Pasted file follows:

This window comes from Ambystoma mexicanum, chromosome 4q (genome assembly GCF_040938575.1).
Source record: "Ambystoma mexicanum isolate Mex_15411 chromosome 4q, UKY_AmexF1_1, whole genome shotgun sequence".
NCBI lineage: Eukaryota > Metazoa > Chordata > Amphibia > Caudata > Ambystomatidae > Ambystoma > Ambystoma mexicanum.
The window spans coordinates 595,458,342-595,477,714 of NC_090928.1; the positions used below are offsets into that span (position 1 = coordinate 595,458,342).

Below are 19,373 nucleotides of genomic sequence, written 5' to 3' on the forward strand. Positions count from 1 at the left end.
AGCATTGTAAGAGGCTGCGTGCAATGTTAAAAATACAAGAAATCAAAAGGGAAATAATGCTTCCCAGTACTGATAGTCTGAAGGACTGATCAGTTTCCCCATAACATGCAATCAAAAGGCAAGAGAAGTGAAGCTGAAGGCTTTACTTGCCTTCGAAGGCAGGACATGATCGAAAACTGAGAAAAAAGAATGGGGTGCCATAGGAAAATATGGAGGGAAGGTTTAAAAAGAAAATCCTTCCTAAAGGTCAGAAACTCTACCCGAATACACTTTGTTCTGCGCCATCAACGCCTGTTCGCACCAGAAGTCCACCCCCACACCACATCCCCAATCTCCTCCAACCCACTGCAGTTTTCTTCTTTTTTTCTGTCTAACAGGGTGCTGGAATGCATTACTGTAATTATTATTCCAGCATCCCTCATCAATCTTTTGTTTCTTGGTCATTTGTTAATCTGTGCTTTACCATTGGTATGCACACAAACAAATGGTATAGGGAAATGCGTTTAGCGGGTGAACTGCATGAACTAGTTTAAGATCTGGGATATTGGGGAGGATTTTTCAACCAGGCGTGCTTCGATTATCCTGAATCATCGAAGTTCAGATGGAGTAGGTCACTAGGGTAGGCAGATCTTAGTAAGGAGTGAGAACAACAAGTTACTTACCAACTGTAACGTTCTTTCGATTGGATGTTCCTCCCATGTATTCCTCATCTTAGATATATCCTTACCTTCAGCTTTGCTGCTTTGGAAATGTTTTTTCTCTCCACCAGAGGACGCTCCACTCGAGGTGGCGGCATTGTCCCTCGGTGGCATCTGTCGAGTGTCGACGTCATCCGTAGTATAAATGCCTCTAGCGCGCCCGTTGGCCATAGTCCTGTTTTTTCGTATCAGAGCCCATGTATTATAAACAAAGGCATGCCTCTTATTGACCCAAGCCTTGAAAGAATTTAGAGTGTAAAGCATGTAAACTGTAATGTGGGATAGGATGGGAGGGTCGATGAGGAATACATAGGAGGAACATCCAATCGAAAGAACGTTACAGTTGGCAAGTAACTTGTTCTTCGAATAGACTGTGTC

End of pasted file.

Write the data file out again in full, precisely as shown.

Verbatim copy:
This window comes from Ambystoma mexicanum, chromosome 4q (genome assembly GCF_040938575.1).
Source record: "Ambystoma mexicanum isolate Mex_15411 chromosome 4q, UKY_AmexF1_1, whole genome shotgun sequence".
NCBI lineage: Eukaryota > Metazoa > Chordata > Amphibia > Caudata > Ambystomatidae > Ambystoma > Ambystoma mexicanum.
The window spans coordinates 595,458,342-595,477,714 of NC_090928.1; the positions used below are offsets into that span (position 1 = coordinate 595,458,342).

Below are 19,373 nucleotides of genomic sequence, written 5' to 3' on the forward strand. Positions count from 1 at the left end.
AGCATTGTAAGAGGCTGCGTGCAATGTTAAAAATACAAGAAATCAAAAGGGAAATAATGCTTCCCAGTACTGATAGTCTGAAGGACTGATCAGTTTCCCCATAACATGCAATCAAAAGGCAAGAGAAGTGAAGCTGAAGGCTTTACTTGCCTTCGAAGGCAGGACATGATCGAAAACTGAGAAAAAAGAATGGGGTGCCATAGGAAAATATGGAGGGAAGGTTTAAAAAGAAAATCCTTCCTAAAGGTCAGAAACTCTACCCGAATACACTTTGTTCTGCGCCATCAACGCCTGTTCGCACCAGAAGTCCACCCCCACACCACATCCCCAATCTCCTCCAACCCACTGCAGTTTTCTTCTTTTTTTCTGTCTAACAGGGTGCTGGAATGCATTACTGTAATTATTATTCCAGCATCCCTCATCAATCTTTTGTTTCTTGGTCATTTGTTAATCTGTGCTTTACCATTGGTATGCACACAAACAAATGGTATAGGGAAATGCGTTTAGCGGGTGAACTGCATGAACTAGTTTAAGATCTGGGATATTGGGGAGGATTTTTCAACCAGGCGTGCTTCGATTATCCTGAATCATCGAAGTTCAGATGGAGTAGGTCACTAGGGTAGGCAGATCTTAGTAAGGAGTGAGAACAACAAGTTACTTACCAACTGTAACGTTCTTTCGATTGGATGTTCCTCCCATGTATTCCTCATCTTAGATATATCCTTACCTTCAGCTTTGCTGCTTTGGAAATGTTTTTTCTCTCCACCAGAGGACGCTCCACTCGAGGTGGCGGCATTGTCCCTCGGTGGCATCTGTCGAGTGTCGACGTCATCCGTAGTATAAATGCCTCTAGCGCGCCCGTTGGCCATAGTCCTGTTTTTTCGTATCAGAGCCCATGTATTATAAACAAAGGCATGCCTCTTATTGACCCAAGCCTTGAAAGAATTTAGAGTGTAAAGCATGTAAACTGTAATGTGGGATAGGATGGGAGGGTCGATGAGGAATACATAGGAGGAACATCCAATCGAAAGAACGTTACAGTTGGCAAGTAACTTGTTCTTCGAATAGACTGTGTC